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Blazers’ Jusuf Nurkic Owns A Gorgeous Hook Shot

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Blazer’s Edge contributor Dan Marang takes a deep dive into Jusuf Nurkic’s “sexy” hook shot.

NBA: Portland Trail Blazers at Brooklyn Nets Brad Penner-USA TODAY Sports

There are now two “signature moves” from the Portland Trail Blazers profiled over the last couple of weeks: Damian Lillard’s step-back fadeaway along with CJ McCollum’s floater—and now it’s on to what is quickly becoming one of my absolute favorites: Jusuf Nurkic’s hook shot. It’s a sexy move. There. I said it.

I love everything about Jusuf Nurkic’s hook shot. If you’ve caught the podcast with Tara Bowen-Biggs and I or watched Blazers Outsiders, you probably know that I love post play. The footwork, the chess match, move-counter-move, strength, physicality, grace, power: it’s all on display in this tight little box. When it all comes together—particularly when it’s a 7-foot 290-pound monster moving on his toes like a grizzly bear doing ballet—it’s one of the most amazing physical feats out there and Nurkic does it better than almost anyone else right now. While the death of the traditional big man has been heralded time and time again, Nurkic is trying to fight it by bringing the sexy back to the post with an absolutely fantastic hook shot.

A little background here: Nurkic is second only to Nikola Vucevic in the number of hook shots taken this year, and though there is quite a gap between the two players in terms of numbers, Nurkic is still somehow able to get to his spot and take the shot effectively and efficiently. That’s pretty much the definition of a signature shot: a player has it in his bag and it’s so good that even when an opponent knows it’s coming, they still can’t do much to stop, alter, and/or effect it.

If you want to point to the area where Jusuf Nurkic has grown the most in his short time in Portland, it’s on the initial catch—whether it’s in the pick and roll or if it’s on a straight post up. More often than not, he’s calm and collected: reading the defense, assessing weaknesses, and looking for cutters before going into attack mode.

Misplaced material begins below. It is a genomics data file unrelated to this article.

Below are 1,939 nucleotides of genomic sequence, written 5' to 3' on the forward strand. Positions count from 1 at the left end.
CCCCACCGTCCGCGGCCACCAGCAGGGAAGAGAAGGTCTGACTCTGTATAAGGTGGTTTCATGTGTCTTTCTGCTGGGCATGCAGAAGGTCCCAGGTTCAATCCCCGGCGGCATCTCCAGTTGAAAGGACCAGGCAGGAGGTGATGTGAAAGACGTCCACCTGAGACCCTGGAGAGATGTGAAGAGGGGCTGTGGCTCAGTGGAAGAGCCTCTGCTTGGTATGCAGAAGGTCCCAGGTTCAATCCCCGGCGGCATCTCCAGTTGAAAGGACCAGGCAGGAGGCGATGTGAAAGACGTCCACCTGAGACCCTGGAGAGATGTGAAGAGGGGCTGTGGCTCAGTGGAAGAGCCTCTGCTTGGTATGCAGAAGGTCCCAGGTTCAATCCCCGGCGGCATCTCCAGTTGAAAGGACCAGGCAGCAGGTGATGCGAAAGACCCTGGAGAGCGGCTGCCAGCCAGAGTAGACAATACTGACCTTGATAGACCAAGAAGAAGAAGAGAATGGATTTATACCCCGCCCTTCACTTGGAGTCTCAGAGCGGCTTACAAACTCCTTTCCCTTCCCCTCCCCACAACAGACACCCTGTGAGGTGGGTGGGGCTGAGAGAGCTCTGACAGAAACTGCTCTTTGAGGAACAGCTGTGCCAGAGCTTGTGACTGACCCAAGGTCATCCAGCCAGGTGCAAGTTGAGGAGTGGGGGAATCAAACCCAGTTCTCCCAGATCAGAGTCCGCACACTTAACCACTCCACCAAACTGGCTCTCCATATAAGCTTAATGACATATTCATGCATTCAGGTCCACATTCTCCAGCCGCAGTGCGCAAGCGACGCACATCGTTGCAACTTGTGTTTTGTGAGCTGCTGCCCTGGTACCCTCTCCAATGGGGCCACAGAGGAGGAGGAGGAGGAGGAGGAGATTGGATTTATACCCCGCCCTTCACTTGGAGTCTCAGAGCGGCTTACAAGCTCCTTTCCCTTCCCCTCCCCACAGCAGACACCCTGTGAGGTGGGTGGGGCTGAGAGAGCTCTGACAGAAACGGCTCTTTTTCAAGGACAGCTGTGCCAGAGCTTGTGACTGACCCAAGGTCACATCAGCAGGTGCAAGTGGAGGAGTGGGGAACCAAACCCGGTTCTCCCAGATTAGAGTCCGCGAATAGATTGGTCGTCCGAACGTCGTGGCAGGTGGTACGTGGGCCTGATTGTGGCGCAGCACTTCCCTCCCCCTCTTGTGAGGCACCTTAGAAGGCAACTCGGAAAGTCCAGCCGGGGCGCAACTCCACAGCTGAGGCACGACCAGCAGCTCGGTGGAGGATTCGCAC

With each game Nurkic seemingly gets more decisive, and like a real life Terminator, he takes each new opportunity and uses previous information—machine learning style—and applies it to his next engagement. While he can short circuit from time to time and fall victim to strategies that have failed in the past (shout out to push shots), he’s now much more advanced than the first-run model.

If you’re looking for that specific point of growth, it’s the addition of a left hand. While he doesn’t go to it nearly as often as the right, his ability to not only finish consistently with the left hand around the rim but also utilize the left with a baby hook is the perfect example of targeted growth.

What is becoming increasingly obvious is that Nurkic can hit the hook shot from anywhere inside 8 feet. He doesn’t need to get to the middle (although it looks like he wants to get there), take a few steps to get momentum, or get to a certain spot with it to be effective. He simply bumps the opposition, knocks the him off balance, puts his shoulder in their chest (if the bump wasn’t enough), then elevates while also dipping the shoulder closest to the rim, and finishes over the top with the softest of touch.

All data per Stats.NBA.com

When you see the high volume hook shot takers, a couple things stand out: 1) Vucevic LOVES the hook; 2) Nurkic is incredibly effective/efficient, especially when you factor in the volume; and 3) outside of Nikola Jokic, none of the volume guys have more unassisted shots than Nurkic.

That means that this is truly Nurkic’s go-to move. When it’s just him on the block or in the paint and he needs a shot: it’s going to be a hook shot. Whether it’s from a series of pump fakes, up and unders, step-throughs, or just straight bully ball—Nurkic is going to go to the hook. Of course, the next evolution here is what Nurkic does for his next act. Can he hone the hook to be truly dominant? Does he develop a counter-move or different setup? I’ve seen enough growth in him to believe there’s still more to come.